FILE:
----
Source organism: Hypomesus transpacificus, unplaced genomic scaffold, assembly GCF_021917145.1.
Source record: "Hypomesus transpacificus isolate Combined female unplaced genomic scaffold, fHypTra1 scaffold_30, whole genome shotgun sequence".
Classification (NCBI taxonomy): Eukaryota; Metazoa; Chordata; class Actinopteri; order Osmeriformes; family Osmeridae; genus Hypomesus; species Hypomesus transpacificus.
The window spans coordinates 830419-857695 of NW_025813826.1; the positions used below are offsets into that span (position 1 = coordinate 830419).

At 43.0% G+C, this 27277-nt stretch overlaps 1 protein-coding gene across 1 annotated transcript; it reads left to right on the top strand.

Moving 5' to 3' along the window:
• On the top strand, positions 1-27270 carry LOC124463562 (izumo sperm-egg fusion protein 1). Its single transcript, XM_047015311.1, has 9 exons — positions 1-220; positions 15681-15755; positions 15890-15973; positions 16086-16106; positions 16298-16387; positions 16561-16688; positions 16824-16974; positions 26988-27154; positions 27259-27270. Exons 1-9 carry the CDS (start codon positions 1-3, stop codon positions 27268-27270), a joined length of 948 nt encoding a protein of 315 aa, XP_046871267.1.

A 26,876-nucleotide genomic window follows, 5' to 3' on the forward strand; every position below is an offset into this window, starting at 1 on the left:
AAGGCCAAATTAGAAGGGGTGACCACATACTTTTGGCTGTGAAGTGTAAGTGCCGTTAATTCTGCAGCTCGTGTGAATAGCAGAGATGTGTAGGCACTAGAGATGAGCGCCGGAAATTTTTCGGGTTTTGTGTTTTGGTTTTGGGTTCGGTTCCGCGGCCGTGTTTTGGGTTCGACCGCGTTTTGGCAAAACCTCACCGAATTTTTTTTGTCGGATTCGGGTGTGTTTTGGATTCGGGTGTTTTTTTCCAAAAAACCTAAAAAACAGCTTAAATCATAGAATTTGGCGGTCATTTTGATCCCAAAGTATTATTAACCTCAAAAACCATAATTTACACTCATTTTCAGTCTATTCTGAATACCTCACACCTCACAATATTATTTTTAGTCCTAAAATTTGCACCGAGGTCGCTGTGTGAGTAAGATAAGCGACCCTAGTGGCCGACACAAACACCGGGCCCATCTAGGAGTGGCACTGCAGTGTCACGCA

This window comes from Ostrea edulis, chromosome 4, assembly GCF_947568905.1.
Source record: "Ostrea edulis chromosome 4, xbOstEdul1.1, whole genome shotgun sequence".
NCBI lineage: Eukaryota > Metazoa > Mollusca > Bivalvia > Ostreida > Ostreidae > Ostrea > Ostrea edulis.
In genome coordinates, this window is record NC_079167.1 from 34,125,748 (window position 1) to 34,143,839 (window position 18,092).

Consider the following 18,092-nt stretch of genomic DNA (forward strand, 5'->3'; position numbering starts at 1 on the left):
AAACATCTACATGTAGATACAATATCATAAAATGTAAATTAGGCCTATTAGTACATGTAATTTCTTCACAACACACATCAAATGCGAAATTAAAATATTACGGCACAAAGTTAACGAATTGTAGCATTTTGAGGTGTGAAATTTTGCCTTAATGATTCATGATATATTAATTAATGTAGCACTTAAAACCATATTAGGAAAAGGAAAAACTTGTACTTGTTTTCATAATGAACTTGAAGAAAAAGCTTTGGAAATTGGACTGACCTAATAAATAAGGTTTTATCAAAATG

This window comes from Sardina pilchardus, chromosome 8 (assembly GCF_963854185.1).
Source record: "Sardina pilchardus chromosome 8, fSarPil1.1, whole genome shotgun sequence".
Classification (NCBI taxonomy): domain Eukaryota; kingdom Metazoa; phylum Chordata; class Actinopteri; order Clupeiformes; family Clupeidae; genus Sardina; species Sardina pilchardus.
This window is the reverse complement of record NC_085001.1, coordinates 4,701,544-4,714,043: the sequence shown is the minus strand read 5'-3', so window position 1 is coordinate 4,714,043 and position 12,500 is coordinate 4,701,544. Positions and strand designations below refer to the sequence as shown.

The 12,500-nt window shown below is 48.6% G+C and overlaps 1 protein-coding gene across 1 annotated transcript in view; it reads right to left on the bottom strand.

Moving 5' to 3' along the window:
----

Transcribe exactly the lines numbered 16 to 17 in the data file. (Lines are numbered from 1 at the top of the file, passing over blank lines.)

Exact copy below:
This window comes from Sardina pilchardus, chromosome 8 (assembly GCF_963854185.1).
Source record: "Sardina pilchardus chromosome 8, fSarPil1.1, whole genome shotgun sequence".